Bucking the critical consensus.
Marvel Studios would like you to know that Avengers: Infinity War is not part one of a two-part story. While that may have been an early idea back when the movie was called Infinity War – Part 1, the studio soon changed course and developed it into its own thing. Directors Joe and Anthony Russo see both Infinity War and its sequel as “complete stories.” Infinity War has “a beginning, middle, and end,” and, rather than it and Avengers 4 being one big film cut in half, they are actually “two very different movies.”
This is all a bit misleading. Fans of the franchise understand that Infinity War is not telling a complete story on its own and that its events will conclude in the sequel planned for release next year. Marvel was probably worried about the possibility that releasing a film in two parts, explicitly titled as such, could depress the box office returns on one of those releases. By changing the titles and talking publicly about producing these as two separate stories, the studio gets to have its cake (a $640 million opening weekend) and eat it, too (next May, when it repeats or exceeds those numbers).
But let’s take the Russo brothers at their word! Let’s say that Avengers: Infinity War is its own story and that it is not half of a bigger one. If this is the case, then we can think through the movie on its own terms. We can consider the implications of its characters’ actions and the trajectory of its narrative without regard to any hypothetical developments coming next year. If we do that, we might end up seeing the film as one of the most cynical, or perhaps candid, superhero films in recent memory. (Which is totally unintentional on the filmmakers’ part.)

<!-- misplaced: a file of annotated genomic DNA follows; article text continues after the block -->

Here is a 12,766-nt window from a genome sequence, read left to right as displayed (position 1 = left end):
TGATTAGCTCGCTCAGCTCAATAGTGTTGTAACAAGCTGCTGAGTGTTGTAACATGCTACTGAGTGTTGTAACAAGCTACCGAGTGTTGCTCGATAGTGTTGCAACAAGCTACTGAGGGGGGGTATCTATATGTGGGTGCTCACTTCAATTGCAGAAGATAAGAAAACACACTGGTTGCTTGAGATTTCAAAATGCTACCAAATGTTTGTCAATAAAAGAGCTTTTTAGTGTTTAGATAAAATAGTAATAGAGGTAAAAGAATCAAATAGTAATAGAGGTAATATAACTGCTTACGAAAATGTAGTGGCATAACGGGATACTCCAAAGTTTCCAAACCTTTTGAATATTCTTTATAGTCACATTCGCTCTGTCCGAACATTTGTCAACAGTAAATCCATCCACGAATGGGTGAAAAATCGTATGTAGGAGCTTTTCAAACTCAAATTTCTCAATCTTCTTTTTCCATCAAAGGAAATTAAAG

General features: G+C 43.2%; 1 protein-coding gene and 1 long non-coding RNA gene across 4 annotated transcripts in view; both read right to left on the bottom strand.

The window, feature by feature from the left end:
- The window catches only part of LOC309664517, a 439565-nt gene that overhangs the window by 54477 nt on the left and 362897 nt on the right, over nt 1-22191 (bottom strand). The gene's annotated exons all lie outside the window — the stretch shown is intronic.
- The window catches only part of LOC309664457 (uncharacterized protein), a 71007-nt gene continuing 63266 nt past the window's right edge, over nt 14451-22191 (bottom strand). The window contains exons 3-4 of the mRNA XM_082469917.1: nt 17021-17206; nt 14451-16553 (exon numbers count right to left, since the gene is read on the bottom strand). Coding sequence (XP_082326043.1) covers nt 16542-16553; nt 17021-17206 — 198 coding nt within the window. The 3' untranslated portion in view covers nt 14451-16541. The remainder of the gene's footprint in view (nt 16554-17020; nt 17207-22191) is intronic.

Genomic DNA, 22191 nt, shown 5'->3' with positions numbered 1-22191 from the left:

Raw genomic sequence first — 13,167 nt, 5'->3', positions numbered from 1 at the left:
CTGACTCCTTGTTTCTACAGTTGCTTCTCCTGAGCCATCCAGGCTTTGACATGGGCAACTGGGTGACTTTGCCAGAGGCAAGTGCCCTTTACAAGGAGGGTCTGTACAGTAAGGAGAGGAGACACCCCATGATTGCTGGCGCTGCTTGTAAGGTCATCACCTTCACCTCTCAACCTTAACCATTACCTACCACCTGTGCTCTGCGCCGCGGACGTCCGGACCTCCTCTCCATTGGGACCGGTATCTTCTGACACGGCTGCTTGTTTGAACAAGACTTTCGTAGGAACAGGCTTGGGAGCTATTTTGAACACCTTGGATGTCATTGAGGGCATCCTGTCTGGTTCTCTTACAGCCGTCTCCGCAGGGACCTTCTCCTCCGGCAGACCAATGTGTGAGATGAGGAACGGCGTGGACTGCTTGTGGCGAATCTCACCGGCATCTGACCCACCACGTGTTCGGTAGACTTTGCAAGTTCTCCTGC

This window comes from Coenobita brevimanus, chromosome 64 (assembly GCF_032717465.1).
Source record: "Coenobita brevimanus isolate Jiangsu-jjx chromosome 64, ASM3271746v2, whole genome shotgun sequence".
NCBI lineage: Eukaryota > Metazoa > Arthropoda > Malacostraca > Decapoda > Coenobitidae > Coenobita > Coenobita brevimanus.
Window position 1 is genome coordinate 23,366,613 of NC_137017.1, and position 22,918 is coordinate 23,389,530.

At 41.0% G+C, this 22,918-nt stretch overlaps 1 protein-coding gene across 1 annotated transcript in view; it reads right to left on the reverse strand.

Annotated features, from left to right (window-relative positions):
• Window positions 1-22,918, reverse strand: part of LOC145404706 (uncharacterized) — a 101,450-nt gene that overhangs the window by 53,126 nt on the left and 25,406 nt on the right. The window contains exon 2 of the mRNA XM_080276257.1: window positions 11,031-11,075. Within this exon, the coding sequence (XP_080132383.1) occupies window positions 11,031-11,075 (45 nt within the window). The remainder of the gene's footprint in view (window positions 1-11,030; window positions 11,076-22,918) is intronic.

Infinity War follows various groups of heroes as they try to prevent Thanos from acquiring all six Infinity Stones. Thanos claims to believe that suffering in the universe results from overpopulation, as there are not enough resources to provide a decent standard of living for everyone. By commanding all six Stones, he would have nearly limitless power and could end half of all life in the universe by snapping his fingers. Despite the heroes’ efforts, by the end of Infinity War Thanos has done just that.
At various points in Infinity War, the heroes can prevent Thanos’ retrieval of an Infinity Stone by sacrificing someone in their group. Gamora knows the location of the Soul Stone and asks Star-Lord to kill her if they encounter Thanos so he doesn’t discover the location; Thanos overpowers Tony Stark and threatens to kill him unless Dr. Strange hands over the Time Stone; Vision possesses the Mind Stone, but removing it from him (to then destroy it) risks ending his life. In each case, the heroes refuse the transaction: Star-Lord can’t commit to killing Gamora (who reveals the Soul Stone’s location to Thanos), Strange gives Thanos the Time Stone to prevent Tony’s death, and Shuri tries but fails to disentangle the Mind Stone from Vision after Scarlet Witch refuses to destroy it (when she finally does, it’s too late; Thanos can already rewind time with the Time Stone and prevent the Mind Stone’s destruction).